The Nitpicker’s Nook: May’s linguistic links roundup

The Nitpicker’s Nook is a monthly collection of language-related articles, interviews, and blog posts. If you read something that would make a good addition, email your suggestion to [email protected].

By Savanna Scott Leslie

The Nitpicker’s Nook: May’s linguistic links roundup

  • Online tools make plagiarism easier to catch, but plagiarism is still a delicate subject to broach with writers. Adrienne Montgomerie shares some tips that you might find useful next time you query plagiarism. (
  • Beyond plagiarism, sharing feedback with writers can be tough in general! Emma Darwin offers some great advice for ensuring that your feedback is not only respectful, but useful. (This Itch Of Writing: The Blog)
  • Bryan Garner’s The Chicago Guide to Grammar, Usage, and Punctuation came out this month. If you’re not sure whether to pick up a copy, you should check out Richard Adin’s review. (An American Editor)
  • Following up on Adin’s April post about the value of editing, Karin Cather calls for uniform copyediting certification. She proposes universal testing because “it does the profession an injustice when we say that anyone should be able to say they are an editor, even though they have no education, training, or experience.” (Plainly Spoken)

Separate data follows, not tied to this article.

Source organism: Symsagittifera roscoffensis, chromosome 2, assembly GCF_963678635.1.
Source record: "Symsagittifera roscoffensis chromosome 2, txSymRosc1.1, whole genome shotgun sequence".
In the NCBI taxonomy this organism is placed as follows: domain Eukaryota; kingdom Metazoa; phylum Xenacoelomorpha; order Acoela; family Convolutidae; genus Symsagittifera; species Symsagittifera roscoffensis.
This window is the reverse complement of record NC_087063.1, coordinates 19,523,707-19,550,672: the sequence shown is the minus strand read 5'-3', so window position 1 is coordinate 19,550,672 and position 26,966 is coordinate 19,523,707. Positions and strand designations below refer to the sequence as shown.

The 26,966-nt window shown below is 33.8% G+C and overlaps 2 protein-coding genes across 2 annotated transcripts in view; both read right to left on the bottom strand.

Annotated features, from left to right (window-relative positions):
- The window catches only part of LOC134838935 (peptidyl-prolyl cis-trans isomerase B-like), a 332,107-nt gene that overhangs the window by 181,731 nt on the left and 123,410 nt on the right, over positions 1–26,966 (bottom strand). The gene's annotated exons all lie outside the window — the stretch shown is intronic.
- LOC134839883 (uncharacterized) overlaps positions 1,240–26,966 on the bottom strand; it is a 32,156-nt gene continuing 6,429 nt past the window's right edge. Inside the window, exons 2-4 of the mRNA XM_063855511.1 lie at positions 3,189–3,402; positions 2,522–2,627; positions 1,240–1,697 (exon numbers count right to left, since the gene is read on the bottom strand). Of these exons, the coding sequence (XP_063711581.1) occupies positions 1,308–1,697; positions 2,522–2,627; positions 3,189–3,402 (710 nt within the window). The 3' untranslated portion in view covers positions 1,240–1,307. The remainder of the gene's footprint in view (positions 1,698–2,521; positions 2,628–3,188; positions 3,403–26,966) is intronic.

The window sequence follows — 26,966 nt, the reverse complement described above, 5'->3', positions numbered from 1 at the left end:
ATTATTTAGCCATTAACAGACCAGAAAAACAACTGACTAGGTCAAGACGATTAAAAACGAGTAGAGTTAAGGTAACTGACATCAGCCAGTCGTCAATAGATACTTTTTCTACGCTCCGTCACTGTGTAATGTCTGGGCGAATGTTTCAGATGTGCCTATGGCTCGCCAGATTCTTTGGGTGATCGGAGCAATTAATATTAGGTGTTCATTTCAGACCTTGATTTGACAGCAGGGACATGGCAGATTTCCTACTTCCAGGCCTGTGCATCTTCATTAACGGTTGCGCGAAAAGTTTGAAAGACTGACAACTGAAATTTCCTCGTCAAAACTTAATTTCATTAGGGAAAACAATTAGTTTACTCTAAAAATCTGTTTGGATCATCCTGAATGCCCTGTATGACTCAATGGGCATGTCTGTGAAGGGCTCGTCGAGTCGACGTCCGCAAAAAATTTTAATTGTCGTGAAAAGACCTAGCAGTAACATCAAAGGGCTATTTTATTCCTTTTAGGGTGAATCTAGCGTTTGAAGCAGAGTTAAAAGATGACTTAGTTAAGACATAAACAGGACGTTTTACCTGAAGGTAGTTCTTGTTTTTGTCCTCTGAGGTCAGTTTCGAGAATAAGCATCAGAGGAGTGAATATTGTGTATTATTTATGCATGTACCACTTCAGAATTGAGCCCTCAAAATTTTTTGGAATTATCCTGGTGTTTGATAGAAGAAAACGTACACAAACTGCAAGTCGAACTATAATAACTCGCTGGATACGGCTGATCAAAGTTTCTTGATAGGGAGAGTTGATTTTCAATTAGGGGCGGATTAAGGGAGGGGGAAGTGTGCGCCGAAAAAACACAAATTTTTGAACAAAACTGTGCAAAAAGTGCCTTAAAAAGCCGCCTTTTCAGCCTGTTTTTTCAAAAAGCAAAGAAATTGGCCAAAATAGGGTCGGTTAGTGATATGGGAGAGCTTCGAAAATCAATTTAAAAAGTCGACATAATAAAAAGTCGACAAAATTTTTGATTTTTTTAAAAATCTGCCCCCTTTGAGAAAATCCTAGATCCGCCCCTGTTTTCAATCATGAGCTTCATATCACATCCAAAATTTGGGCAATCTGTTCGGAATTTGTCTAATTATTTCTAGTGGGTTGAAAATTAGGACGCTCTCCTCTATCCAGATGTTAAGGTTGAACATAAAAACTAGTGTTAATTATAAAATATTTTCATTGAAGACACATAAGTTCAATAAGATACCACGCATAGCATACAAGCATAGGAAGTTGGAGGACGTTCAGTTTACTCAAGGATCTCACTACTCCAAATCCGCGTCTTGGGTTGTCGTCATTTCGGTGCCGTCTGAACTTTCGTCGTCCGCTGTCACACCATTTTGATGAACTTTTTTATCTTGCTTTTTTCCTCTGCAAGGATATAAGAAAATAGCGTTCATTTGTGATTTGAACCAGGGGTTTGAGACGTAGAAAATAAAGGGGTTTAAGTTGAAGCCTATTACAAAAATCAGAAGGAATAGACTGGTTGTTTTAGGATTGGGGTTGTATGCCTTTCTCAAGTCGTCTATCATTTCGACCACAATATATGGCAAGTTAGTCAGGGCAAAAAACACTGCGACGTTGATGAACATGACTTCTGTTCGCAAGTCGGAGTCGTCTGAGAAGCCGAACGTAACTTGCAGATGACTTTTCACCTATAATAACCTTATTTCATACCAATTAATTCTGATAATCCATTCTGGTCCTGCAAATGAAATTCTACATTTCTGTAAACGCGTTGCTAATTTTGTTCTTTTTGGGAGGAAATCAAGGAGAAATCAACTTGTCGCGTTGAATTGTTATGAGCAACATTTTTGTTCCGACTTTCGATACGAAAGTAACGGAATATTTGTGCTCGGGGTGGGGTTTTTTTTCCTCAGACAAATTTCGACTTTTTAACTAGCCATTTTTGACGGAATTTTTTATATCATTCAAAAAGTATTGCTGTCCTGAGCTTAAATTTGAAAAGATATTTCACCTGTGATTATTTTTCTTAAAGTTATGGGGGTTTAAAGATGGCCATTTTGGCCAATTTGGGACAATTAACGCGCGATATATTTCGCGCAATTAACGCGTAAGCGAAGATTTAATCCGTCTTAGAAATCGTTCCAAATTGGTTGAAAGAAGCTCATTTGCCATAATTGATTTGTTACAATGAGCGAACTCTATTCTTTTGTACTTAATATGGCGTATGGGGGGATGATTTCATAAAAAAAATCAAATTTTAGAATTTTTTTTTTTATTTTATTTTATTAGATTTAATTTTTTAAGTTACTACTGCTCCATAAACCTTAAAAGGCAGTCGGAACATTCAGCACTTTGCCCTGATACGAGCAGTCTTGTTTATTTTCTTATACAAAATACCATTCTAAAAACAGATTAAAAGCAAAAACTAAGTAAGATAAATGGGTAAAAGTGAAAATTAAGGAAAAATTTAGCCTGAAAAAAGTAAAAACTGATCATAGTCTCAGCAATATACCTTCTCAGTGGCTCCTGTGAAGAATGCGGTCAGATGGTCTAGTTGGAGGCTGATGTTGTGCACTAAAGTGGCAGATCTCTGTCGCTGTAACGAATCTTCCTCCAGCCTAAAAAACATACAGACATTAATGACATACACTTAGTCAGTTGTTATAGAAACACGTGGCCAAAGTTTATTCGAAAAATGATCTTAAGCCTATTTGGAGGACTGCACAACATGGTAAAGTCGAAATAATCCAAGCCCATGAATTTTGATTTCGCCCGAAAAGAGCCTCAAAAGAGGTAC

• The value of editing services may not always be as clear to potential business partners as we’d like, but it becomes especially evident when a grammatical mistake completely reverses the intended meaning. Is that always such a bad thing? Here’s one example where a lack of editing may have changed the Texas Republican Party’s homophobic platform for the better. (NPR)*
  • Rachele Kanigel, the Society of Professional Journalists, and other contributors have released the Diversity Style Guide. This guide to best practices for discussing ethnicity, gender, sexuality, disability, and more is available for free online. (Diversity Style Guide)
  • Conference season is almost upon us! Have you registered for the Editors Canada National Conference on June 10–12 in Vancouver? If you’re on the fence about professional conferences, check out Carol Fisher Saller’s “Should You Attend an Editing Conference?” (The Subversive Copy Editor)

*Thanks to Sara Scharf for submitting this link.

Savanna Scott Leslie is an editor and publishing consultant based in Hamilton, Ontario. She’s also a new and enthusiastic co-coordinator of Editors Hamilton-Halton, and she can’t help but shudder at the word co-coordinator.

This article was copy edited by Nicole North.  

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